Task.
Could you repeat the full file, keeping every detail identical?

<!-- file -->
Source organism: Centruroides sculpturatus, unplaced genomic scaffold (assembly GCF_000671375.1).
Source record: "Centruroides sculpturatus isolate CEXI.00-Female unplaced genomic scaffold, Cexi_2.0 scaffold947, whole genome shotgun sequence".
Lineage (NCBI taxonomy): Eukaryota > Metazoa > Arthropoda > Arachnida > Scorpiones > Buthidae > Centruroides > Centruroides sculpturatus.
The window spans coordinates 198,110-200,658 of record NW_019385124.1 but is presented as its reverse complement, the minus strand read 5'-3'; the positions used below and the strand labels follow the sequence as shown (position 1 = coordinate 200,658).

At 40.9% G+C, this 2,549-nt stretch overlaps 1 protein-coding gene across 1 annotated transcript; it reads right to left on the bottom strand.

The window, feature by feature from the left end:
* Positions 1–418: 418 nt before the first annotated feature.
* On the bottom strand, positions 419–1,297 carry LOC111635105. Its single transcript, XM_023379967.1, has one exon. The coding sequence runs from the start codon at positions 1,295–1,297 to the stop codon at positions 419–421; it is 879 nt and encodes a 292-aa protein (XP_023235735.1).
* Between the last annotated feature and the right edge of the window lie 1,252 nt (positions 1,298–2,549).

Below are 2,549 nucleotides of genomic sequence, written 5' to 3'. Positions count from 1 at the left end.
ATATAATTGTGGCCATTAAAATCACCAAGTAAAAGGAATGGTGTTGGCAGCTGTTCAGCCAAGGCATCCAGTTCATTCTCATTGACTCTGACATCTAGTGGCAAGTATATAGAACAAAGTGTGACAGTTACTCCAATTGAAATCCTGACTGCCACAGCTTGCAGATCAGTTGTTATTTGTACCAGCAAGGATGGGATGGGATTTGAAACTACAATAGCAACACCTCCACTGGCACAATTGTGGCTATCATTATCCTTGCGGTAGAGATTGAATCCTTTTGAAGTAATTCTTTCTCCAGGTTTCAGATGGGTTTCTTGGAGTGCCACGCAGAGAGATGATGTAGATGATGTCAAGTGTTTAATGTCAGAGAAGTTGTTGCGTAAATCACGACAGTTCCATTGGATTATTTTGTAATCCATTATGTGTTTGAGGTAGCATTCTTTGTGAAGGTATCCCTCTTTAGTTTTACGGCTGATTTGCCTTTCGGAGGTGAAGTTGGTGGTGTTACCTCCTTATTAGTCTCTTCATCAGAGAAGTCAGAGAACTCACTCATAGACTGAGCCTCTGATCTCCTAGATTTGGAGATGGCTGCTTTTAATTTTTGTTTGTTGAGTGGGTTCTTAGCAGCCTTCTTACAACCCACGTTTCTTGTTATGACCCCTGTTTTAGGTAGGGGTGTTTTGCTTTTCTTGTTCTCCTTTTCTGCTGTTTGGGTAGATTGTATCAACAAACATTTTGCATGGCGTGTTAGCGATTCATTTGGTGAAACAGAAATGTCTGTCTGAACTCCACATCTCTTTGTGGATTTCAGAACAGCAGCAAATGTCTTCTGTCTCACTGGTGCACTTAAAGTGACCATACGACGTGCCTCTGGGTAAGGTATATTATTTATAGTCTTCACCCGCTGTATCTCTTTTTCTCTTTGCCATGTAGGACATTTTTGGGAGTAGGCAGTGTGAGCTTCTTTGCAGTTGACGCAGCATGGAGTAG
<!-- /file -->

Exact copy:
Source organism: Centruroides sculpturatus, unplaced genomic scaffold (assembly GCF_000671375.1).
Source record: "Centruroides sculpturatus isolate CEXI.00-Female unplaced genomic scaffold, Cexi_2.0 scaffold947, whole genome shotgun sequence".
Lineage (NCBI taxonomy): Eukaryota > Metazoa > Arthropoda > Arachnida > Scorpiones > Buthidae > Centruroides > Centruroides sculpturatus.
The window spans coordinates 198,110-200,658 of record NW_019385124.1 but is presented as its reverse complement, the minus strand read 5'-3'; the positions used below and the strand labels follow the sequence as shown (position 1 = coordinate 200,658).

At 40.9% G+C, this 2,549-nt stretch overlaps 1 protein-coding gene across 1 annotated transcript; it reads right to left on the bottom strand.

The window, feature by feature from the left end:
* Positions 1–418: 418 nt before the first annotated feature.
* On the bottom strand, positions 419–1,297 carry LOC111635105. Its single transcript, XM_023379967.1, has one exon. The coding sequence runs from the start codon at positions 1,295–1,297 to the stop codon at positions 419–421; it is 879 nt and encodes a 292-aa protein (XP_023235735.1).
* Between the last annotated feature and the right edge of the window lie 1,252 nt (positions 1,298–2,549).

Below are 2,549 nucleotides of genomic sequence, written 5' to 3'. Positions count from 1 at the left end.
ATATAATTGTGGCCATTAAAATCACCAAGTAAAAGGAATGGTGTTGGCAGCTGTTCAGCCAAGGCATCCAGTTCATTCTCATTGACTCTGACATCTAGTGGCAAGTATATAGAACAAAGTGTGACAGTTACTCCAATTGAAATCCTGACTGCCACAGCTTGCAGATCAGTTGTTATTTGTACCAGCAAGGATGGGATGGGATTTGAAACTACAATAGCAACACCTCCACTGGCACAATTGTGGCTATCATTATCCTTGCGGTAGAGATTGAATCCTTTTGAAGTAATTCTTTCTCCAGGTTTCAGATGGGTTTCTTGGAGTGCCACGCAGAGAGATGATGTAGATGATGTCAAGTGTTTAATGTCAGAGAAGTTGTTGCGTAAATCACGACAGTTCCATTGGATTATTTTGTAATCCATTATGTGTTTGAGGTAGCATTCTTTGTGAAGGTATCCCTCTTTAGTTTTACGGCTGATTTGCCTTTCGGAGGTGAAGTTGGTGGTGTTACCTCCTTATTAGTCTCTTCATCAGAGAAGTCAGAGAACTCACTCATAGACTGAGCCTCTGATCTCCTAGATTTGGAGATGGCTGCTTTTAATTTTTGTTTGTTGAGTGGGTTCTTAGCAGCCTTCTTACAACCCACGTTTCTTGTTATGACCCCTGTTTTAGGTAGGGGTGTTTTGCTTTTCTTGTTCTCCTTTTCTGCTGTTTGGGTAGATTGTATCAACAAACATTTTGCATGGCGTGTTAGCGATTCATTTGGTGAAACAGAAATGTCTGTCTGAACTCCACATCTCTTTGTGGATTTCAGAACAGCAGCAAATGTCTTCTGTCTCACTGGTGCACTTAAAGTGACCATACGACGTGCCTCTGGGTAAGGTATATTATTTATAGTCTTCACCCGCTGTATCTCTTTTTCTCTTTGCCATGTAGGACATTTTTGGGAGTAGGCAGTGTGAGCTTCTTTGCAGTTGACGCAGCATGGAGTAG